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Proc Biol Sci. 2006 Sep 22;273(1599):2327-33.

Host heterogeneity dominates West Nile virus transmission.

Author information

1
Consortium for Conservation Medicine, New York, NY 10001, USA. kilpatrick@conservationmedicine.org

Abstract

Heterogeneity in host populations and communities can have large effects on the transmission and control of a pathogen. In extreme cases, a few individuals give rise to the majority of secondary infections, which have been termed super spreading events. Here, we show that transmission of West Nile virus (WNV) is dominated by extreme heterogeneity in the host community, resulting in highly inflated reproductive ratios. A single relatively uncommon avian species, American robin (Turdus migratorius), appeared to be responsible for the majority of WNV-infectious mosquitoes and acted as the species equivalent of a super spreader for this multi-host pathogen. Crows were also highly preferred by mosquitoes at some sites, while house sparrows were significantly avoided. Nonetheless, due to their relative rarity, corvids (crows and jays) were relatively unimportant in WNV amplification. These results challenge current beliefs about the role of certain avian species in WNV amplification and demonstrate the importance of determining contact rates between vectors and host species to understand pathogen transmission dynamics.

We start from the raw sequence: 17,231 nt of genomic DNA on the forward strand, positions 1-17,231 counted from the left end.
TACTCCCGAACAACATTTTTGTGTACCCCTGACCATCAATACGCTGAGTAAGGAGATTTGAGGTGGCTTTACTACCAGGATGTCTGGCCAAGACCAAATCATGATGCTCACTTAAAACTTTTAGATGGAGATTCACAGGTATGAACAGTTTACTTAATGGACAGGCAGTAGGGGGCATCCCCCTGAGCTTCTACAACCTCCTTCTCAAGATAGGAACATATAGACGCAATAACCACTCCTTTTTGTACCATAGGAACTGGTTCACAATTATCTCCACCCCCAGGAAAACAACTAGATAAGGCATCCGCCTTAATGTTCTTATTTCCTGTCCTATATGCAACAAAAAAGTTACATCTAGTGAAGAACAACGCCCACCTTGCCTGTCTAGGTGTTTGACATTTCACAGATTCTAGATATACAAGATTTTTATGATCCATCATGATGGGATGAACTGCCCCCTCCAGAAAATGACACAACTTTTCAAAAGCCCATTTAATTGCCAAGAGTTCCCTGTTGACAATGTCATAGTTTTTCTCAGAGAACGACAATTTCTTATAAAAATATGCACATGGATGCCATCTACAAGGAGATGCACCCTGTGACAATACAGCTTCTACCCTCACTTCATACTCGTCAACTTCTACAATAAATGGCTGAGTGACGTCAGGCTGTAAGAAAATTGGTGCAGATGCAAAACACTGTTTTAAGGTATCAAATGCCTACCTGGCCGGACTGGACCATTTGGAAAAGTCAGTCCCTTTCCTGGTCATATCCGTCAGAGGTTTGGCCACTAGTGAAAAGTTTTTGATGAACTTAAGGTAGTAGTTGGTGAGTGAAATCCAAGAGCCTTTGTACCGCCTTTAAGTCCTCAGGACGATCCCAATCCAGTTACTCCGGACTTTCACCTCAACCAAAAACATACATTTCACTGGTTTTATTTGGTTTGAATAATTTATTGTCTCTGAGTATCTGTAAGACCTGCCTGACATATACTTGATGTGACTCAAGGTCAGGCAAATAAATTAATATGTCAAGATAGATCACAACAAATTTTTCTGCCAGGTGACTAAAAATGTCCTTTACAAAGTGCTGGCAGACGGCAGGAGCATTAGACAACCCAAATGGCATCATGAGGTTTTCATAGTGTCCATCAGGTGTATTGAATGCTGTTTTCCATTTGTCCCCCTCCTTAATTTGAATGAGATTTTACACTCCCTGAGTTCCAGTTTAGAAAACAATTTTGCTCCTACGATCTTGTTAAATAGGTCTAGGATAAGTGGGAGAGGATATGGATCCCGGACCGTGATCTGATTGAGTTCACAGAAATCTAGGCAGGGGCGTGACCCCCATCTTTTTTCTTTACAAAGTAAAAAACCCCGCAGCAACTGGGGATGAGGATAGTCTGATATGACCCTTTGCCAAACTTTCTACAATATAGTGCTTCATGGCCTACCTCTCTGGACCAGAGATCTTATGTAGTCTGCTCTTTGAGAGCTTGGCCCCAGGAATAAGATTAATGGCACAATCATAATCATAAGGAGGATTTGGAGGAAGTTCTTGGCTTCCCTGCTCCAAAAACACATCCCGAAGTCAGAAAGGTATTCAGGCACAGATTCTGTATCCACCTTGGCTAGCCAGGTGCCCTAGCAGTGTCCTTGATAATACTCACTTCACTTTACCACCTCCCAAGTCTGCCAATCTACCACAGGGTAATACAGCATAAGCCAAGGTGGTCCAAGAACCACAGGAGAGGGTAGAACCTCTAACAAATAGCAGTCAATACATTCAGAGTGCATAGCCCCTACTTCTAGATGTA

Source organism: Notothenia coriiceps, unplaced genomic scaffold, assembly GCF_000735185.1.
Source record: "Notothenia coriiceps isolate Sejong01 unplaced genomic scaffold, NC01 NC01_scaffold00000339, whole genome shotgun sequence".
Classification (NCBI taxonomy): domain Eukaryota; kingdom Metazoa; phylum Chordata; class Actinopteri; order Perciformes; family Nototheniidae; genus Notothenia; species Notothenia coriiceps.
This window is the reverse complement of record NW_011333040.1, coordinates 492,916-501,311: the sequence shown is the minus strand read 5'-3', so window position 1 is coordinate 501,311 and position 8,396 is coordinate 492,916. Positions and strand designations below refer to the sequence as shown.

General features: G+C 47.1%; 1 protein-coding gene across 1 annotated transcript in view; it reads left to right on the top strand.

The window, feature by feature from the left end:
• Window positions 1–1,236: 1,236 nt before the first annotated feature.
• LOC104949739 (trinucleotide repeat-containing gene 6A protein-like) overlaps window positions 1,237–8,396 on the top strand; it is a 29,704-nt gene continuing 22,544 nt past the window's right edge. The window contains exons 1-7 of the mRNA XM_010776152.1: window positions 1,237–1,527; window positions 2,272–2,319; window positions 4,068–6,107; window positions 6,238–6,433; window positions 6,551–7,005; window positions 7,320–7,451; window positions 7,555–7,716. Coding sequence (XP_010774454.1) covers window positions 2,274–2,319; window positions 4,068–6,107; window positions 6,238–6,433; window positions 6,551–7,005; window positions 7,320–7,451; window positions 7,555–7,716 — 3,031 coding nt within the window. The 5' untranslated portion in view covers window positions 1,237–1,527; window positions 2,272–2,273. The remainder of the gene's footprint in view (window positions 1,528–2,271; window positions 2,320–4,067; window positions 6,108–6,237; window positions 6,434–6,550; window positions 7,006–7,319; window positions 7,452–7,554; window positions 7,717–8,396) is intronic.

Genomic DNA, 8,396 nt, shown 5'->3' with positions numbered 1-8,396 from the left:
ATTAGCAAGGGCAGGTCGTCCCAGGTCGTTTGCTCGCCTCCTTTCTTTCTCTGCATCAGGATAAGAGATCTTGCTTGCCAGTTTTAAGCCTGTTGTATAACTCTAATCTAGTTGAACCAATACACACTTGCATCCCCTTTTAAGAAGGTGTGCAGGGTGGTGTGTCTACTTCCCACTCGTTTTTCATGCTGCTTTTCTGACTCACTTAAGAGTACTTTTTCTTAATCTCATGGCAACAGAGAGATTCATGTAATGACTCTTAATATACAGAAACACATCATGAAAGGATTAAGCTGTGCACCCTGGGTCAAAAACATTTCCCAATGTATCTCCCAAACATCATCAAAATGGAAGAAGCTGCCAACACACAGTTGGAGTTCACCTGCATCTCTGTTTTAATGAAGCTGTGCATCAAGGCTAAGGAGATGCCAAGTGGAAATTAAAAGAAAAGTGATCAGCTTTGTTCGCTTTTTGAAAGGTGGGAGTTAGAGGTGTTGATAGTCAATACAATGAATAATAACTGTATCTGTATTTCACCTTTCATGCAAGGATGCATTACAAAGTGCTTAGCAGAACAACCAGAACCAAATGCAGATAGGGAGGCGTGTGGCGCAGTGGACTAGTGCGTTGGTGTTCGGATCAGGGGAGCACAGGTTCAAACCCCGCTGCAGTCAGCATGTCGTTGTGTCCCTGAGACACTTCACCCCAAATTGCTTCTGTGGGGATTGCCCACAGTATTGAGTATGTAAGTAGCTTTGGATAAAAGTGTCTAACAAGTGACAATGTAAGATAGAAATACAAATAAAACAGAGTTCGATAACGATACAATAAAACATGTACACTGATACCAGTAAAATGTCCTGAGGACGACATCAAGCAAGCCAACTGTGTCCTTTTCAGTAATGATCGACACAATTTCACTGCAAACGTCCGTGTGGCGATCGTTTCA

PMID:
16928635
PMCID:
PMC1636093
DOI:
10.1098/rspb.2006.3575
[Indexed for MEDLINE]
Free PMC Article

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